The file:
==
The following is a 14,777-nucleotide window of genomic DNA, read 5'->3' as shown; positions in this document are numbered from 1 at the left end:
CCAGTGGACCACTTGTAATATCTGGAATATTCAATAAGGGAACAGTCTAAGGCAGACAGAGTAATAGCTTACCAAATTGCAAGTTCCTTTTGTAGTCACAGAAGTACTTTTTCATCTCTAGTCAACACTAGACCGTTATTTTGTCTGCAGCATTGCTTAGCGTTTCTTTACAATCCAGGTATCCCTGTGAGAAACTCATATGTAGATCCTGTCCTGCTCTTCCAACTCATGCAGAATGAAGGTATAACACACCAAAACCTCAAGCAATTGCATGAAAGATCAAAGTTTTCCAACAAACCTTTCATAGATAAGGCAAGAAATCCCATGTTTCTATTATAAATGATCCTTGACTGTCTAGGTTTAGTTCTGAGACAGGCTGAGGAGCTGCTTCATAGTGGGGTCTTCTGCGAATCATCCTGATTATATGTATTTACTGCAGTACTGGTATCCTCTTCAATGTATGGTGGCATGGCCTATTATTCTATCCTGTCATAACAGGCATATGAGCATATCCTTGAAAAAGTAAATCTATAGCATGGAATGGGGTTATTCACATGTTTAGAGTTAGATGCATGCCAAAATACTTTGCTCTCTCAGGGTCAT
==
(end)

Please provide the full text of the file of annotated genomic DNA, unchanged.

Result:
The following is a 14,777-nucleotide window of genomic DNA, read 5'->3' as shown; positions in this document are numbered from 1 at the left end:
CCAGTGGACCACTTGTAATATCTGGAATATTCAATAAGGGAACAGTCTAAGGCAGACAGAGTAATAGCTTACCAAATTGCAAGTTCCTTTTGTAGTCACAGAAGTACTTTTTCATCTCTAGTCAACACTAGACCGTTATTTTGTCTGCAGCATTGCTTAGCGTTTCTTTACAATCCAGGTATCCCTGTGAGAAACTCATATGTAGATCCTGTCCTGCTCTTCCAACTCATGCAGAATGAAGGTATAACACACCAAAACCTCAAGCAATTGCATGAAAGATCAAAGTTTTCCAACAAACCTTTCATAGATAAGGCAAGAAATCCCATGTTTCTATTATAAATGATCCTTGACTGTCTAGGTTTAGTTCTGAGACAGGCTGAGGAGCTGCTTCATAGTGGGGTCTTCTGCGAATCATCCTGATTATATGTATTTACTGCAGTACTGGTATCCTCTTCAATGTATGGTGGCATGGCCTATTATTCTATCCTGTCATAACAGGCATATGAGCATATCCTTGAAAAAGTAAATCTATAGCATGGAATGGGGTTATTCACATGTTTAGAGTTAGATGCATGCCAAAATACTTTGCTCTCTCAGGGTCAT